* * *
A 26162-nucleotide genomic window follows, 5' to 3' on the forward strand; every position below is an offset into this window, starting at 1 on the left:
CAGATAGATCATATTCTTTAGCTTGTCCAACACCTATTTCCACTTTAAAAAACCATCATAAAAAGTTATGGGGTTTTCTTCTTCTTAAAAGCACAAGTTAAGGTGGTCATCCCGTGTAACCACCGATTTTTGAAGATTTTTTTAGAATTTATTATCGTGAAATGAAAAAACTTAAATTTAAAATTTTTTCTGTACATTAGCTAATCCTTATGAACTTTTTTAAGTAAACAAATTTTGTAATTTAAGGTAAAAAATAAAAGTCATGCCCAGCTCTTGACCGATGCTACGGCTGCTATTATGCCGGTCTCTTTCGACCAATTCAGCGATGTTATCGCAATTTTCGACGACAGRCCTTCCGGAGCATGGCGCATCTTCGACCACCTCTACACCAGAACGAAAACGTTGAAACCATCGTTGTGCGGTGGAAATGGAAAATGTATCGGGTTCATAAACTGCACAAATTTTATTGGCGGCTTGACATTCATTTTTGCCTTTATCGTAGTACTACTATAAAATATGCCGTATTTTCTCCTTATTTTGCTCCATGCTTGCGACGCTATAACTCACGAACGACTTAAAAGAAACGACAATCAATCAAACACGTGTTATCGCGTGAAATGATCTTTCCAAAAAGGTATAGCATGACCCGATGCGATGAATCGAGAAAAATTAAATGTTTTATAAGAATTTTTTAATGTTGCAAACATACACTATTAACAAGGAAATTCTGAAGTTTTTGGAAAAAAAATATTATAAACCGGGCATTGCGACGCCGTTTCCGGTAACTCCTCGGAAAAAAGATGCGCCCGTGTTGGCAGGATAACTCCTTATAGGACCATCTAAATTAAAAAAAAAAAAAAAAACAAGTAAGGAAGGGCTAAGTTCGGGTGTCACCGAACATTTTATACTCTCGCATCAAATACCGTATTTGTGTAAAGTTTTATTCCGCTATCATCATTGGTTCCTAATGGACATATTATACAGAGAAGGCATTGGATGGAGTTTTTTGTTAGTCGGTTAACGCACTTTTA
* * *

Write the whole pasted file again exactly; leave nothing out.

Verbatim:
A 26162-nucleotide genomic window follows, 5' to 3' on the forward strand; every position below is an offset into this window, starting at 1 on the left:
CAGATAGATCATATTCTTTAGCTTGTCCAACACCTATTTCCACTTTAAAAAACCATCATAAAAAGTTATGGGGTTTTCTTCTTCTTAAAAGCACAAGTTAAGGTGGTCATCCCGTGTAACCACCGATTTTTGAAGATTTTTTTAGAATTTATTATCGTGAAATGAAAAAACTTAAATTTAAAATTTTTTCTGTACATTAGCTAATCCTTATGAACTTTTTTAAGTAAACAAATTTTGTAATTTAAGGTAAAAAATAAAAGTCATGCCCAGCTCTTGACCGATGCTACGGCTGCTATTATGCCGGTCTCTTTCGACCAATTCAGCGATGTTATCGCAATTTTCGACGACAGRCCTTCCGGAGCATGGCGCATCTTCGACCACCTCTACACCAGAACGAAAACGTTGAAACCATCGTTGTGCGGTGGAAATGGAAAATGTATCGGGTTCATAAACTGCACAAATTTTATTGGCGGCTTGACATTCATTTTTGCCTTTATCGTAGTACTACTATAAAATATGCCGTATTTTCTCCTTATTTTGCTCCATGCTTGCGACGCTATAACTCACGAACGACTTAAAAGAAACGACAATCAATCAAACACGTGTTATCGCGTGAAATGATCTTTCCAAAAAGGTATAGCATGACCCGATGCGATGAATCGAGAAAAATTAAATGTTTTATAAGAATTTTTTAATGTTGCAAACATACACTATTAACAAGGAAATTCTGAAGTTTTTGGAAAAAAAATATTATAAACCGGGCATTGCGACGCCGTTTCCGGTAACTCCTCGGAAAAAAGATGCGCCCGTGTTGGCAGGATAACTCCTTATAGGACCATCTAAATTAAAAAAAAAAAAAAAAACAAGTAAGGAAGGGCTAAGTTCGGGTGTCACCGAACATTTTATACTCTCGCATCAAATACCGTATTTGTGTAAAGTTTTATTCCGCTATCATCATTGGTTCCTAATGGACATATTATACAGAGAAGGCATTGGATGGAGTTTTTTGTTAGTCGGTTAACGCACTTTTA